Why Are We Celebrating Gluten Free Cheerios? – A response to Gluten Dude’s Post

First and foremost, I love Gluten Dude.  His blog and representation in the celiac community is huge and invaluable.  He’s an asset in the blogger community and is a great support for those navigating their disease.  This isn’t about disagreeing with him.  It’s simply my perspective.

Three days ago, Gluten Dude posted a exhort to the blogging community in relation to why people are celebrating Gluten Free Cheerios.  Many of the gluten free bloggers received free samples and some may even have gotten paid for their articles. See Gluten Dude’s original post here: Why Are We Celebrating Gluten Free Cheerios?

He continues his exhort by mentioning that we should not stand for subpar processing and an organization’s unwillingness to take a full step in the direction of gluten free.  We should matter more.  And while I agree with him, my MBA education kicks in and I can see the General Mills side of things.  The celiac percentage of the gluten free market is likely small in comparison with the market of gluten free fad dieters that care nothing for FDA guidelines, care nothing for ppm requirements, and care nothing for how things are processed – just that the title of “gluten free” is there.  For General Mills, celiacs were already not buying Cheerios and adding us into the market may simply not have been economically worth the extra effort when they could more easily get a “piece of the pie” so to speak.  The value of the Gluten Free Market is only expected to grow… in some ways, we knew that hurt us already.  It’s made our market more convoluted. In some ways, it’s helped us in it’s addition of a plethora of products we never would have been able to find in the grocery store even 5-10 years ago.

Does any of this excuse General Mills?  Not at all.  The blatant ignorance of a whole group of people that could be benefited by a true “gluten free” is simply rude.  Is it Business? Absolutely.

At this moment in time, we have a box of gluten free Cheerios in the house.  My husband loves them.  He eats more breakfast now than he has in awhile.  Do I think it’s a hearty and wonderful breakfast?  No… more recent studies suggest that breakfast hearty in proteins & fats –  and not sugary carbs do more for you and for your metabolism.  He doesn’t have any of his usual glutened symptoms and somewhere, in my head, I think him eating breakfast at all is better than not at all.  Especially since, in his stubborn German way, I can’t get the boy to eat a warm breakfast any time other than Saturday.  Do I think I’m sabotaging the whole celiac community?  I sure hope not and I don’t think I am.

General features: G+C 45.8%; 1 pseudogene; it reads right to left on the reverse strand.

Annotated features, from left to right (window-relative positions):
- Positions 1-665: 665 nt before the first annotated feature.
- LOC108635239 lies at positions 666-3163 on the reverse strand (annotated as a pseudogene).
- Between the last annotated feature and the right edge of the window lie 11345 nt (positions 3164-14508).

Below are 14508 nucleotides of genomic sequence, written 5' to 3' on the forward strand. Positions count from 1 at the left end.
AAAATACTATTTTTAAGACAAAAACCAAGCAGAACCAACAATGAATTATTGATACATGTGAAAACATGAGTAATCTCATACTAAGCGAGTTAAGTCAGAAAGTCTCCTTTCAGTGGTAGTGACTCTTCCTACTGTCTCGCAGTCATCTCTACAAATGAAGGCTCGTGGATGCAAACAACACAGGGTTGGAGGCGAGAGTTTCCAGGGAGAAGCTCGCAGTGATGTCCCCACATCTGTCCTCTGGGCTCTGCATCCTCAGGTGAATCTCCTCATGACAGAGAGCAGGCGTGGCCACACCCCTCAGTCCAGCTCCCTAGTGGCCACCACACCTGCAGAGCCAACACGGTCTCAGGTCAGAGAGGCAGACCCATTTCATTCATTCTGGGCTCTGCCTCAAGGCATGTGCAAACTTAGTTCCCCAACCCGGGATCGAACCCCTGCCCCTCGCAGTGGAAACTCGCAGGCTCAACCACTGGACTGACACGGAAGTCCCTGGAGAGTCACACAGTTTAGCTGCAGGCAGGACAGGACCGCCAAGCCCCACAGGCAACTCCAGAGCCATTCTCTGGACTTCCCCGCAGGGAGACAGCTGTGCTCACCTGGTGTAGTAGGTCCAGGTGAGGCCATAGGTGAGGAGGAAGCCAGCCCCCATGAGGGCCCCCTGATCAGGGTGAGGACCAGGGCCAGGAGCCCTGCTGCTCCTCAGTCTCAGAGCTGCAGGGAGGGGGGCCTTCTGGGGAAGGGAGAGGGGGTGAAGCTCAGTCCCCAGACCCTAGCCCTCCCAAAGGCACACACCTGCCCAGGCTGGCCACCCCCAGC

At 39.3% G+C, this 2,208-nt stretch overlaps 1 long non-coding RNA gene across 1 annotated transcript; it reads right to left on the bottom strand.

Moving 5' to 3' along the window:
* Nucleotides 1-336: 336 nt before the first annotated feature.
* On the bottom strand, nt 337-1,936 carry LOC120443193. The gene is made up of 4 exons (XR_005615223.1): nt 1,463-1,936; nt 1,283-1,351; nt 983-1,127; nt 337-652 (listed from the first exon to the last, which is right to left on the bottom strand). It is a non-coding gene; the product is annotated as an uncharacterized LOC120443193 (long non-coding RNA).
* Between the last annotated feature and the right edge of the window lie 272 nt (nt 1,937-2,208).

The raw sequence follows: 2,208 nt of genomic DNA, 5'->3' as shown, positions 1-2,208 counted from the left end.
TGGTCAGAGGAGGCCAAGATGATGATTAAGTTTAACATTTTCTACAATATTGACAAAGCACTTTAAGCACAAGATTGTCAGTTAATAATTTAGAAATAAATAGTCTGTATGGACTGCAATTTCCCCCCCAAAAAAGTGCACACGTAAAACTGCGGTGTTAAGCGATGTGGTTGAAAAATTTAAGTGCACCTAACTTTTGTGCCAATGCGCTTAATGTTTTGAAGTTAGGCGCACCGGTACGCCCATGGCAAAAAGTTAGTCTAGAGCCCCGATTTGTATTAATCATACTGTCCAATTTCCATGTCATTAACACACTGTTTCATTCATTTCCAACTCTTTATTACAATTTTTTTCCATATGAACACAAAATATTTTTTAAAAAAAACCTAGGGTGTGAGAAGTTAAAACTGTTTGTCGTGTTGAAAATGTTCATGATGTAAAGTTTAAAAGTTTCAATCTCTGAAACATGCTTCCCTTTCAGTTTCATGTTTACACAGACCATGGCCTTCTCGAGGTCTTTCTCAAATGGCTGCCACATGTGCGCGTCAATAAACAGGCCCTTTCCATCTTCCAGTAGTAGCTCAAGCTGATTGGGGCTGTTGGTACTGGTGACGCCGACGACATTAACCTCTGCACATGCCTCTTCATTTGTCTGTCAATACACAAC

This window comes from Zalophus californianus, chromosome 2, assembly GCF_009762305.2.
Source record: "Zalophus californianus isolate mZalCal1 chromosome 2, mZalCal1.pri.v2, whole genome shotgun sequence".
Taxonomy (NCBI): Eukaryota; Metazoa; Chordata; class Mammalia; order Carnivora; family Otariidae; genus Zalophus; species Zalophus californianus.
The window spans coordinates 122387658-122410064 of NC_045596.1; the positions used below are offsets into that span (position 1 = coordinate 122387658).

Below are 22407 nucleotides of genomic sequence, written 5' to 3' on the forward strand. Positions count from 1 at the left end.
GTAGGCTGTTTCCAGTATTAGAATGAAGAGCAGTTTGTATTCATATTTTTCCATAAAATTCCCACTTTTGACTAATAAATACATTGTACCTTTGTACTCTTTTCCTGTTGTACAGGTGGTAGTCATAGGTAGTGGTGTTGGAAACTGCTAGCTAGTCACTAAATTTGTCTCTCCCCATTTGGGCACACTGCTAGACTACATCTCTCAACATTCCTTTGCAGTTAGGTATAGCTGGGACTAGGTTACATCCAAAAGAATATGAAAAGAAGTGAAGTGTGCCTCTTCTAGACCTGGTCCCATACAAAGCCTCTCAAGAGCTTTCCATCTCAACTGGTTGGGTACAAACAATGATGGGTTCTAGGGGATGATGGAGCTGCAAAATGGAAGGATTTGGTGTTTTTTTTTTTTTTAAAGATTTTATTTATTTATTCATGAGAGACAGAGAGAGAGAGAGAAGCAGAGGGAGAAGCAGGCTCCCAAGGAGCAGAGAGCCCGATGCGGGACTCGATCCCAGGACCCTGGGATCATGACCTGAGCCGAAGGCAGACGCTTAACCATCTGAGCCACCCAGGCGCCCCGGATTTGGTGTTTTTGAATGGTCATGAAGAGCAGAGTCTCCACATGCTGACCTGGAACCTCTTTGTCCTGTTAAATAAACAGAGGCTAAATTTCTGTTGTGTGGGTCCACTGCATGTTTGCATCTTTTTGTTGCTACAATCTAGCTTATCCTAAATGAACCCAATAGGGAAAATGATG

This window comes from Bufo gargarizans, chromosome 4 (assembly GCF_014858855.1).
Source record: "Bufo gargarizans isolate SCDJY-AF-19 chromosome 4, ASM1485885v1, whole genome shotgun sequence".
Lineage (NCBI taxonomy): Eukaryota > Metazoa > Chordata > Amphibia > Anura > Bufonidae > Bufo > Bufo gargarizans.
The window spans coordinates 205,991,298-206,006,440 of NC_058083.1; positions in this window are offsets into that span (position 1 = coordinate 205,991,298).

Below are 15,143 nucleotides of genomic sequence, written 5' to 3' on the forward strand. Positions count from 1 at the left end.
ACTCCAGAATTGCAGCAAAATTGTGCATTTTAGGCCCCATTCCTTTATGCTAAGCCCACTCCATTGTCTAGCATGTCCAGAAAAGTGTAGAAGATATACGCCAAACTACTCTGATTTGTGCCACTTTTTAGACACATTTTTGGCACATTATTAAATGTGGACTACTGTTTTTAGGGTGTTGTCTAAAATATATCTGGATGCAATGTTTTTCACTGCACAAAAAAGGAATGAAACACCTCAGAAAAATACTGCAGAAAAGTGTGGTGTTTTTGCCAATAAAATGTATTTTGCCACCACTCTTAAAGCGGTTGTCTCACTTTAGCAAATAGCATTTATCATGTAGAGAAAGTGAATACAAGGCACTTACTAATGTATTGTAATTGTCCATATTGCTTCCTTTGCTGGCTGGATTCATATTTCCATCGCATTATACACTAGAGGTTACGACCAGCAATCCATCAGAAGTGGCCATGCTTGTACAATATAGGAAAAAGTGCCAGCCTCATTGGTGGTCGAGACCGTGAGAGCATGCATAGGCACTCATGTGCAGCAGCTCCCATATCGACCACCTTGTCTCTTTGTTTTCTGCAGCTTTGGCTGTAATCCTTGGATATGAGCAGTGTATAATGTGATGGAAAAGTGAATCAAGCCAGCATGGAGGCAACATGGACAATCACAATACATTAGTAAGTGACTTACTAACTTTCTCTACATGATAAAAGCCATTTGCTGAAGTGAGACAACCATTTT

At some point in my own diagnosis, I realized there has to be some sort of balance – to know myself and to know myself within the limits of my celiac disease… but to also not let that be the end all and be all of my life enjoyment.  Every time we go out to eat, we recognize that we are taking a risk.  We are risking illness.  Every single time, we put our well being into the hands of servers and cook staff.  Some that get very irritated with our requests and concerns.  As customers, we have a right to ask for it – for a gluten free dish.  We don’t always get it but we certainly have the right.  The same here — let’s stand and demand higher standards from General Mills.  Report the illnesses and demand a truly gluten free cereal.

I simply worry that we ostracize parts of the community when we set community expectations as well – figuring out our celiac disease is a process.  Figuring out how we get well is a process.  I tried it for two days — they were tasty, I won’t lie… but my stomach was jumping around inside.  My last gluten exposure made me take a hard look at my diet and drag out my food allergies list from 2013.  The list is long… and this past week, I said I’m done.  I’m cutting out processed sugar.  Avoiding nuts and all the other allergens.  Eating clean.  I’m tired of not knowing why I’m nauseated some days and I want to feel better.  My husband?  He isn’t there — but as I do most of the cooking, he’s going to eat better too when I cook.  The whole pack of Starbursts that he ate yesterday?  Well, that’s a different problem.

In reality, so many of our gluten free substitutes aren’t healthy. Starbursts are gluten free and have 8.25 teaspoons of sugar in a pack. The daily recommended levels of sugar a day?  9  teaspoons for men and 6 for women.  This is added sugars, FYI.    Go figure. To compensate for the gluten free flavor, things are getting loaded with sugar.  They’re becoming more processed.  We’ve lost our taste for natural food and we want to compare our products to the regular market.

Everyone is always surprised when gluten free doesn’t “taste” gluten free.

Commercialism may not make us better.  The pursuit of money  doesn’t make us better.  What we do with that though, as individuals with celiac disease, is as individual as our own diagnosis story.  We have to do what is right for us — and hopefully, right for the whole community in the process.


Read More Stories on Gluten Free Cheerios

From I’m A Celiac – Are Gluten Free Cheerios Safe?

From Gluten Free Baking – Review of Gluten Free Honey Nut Cheerios

Please, please – if you try the Cheerios and have a reaction, submit them to Gluten Free Watch Dog for FDA reporting.

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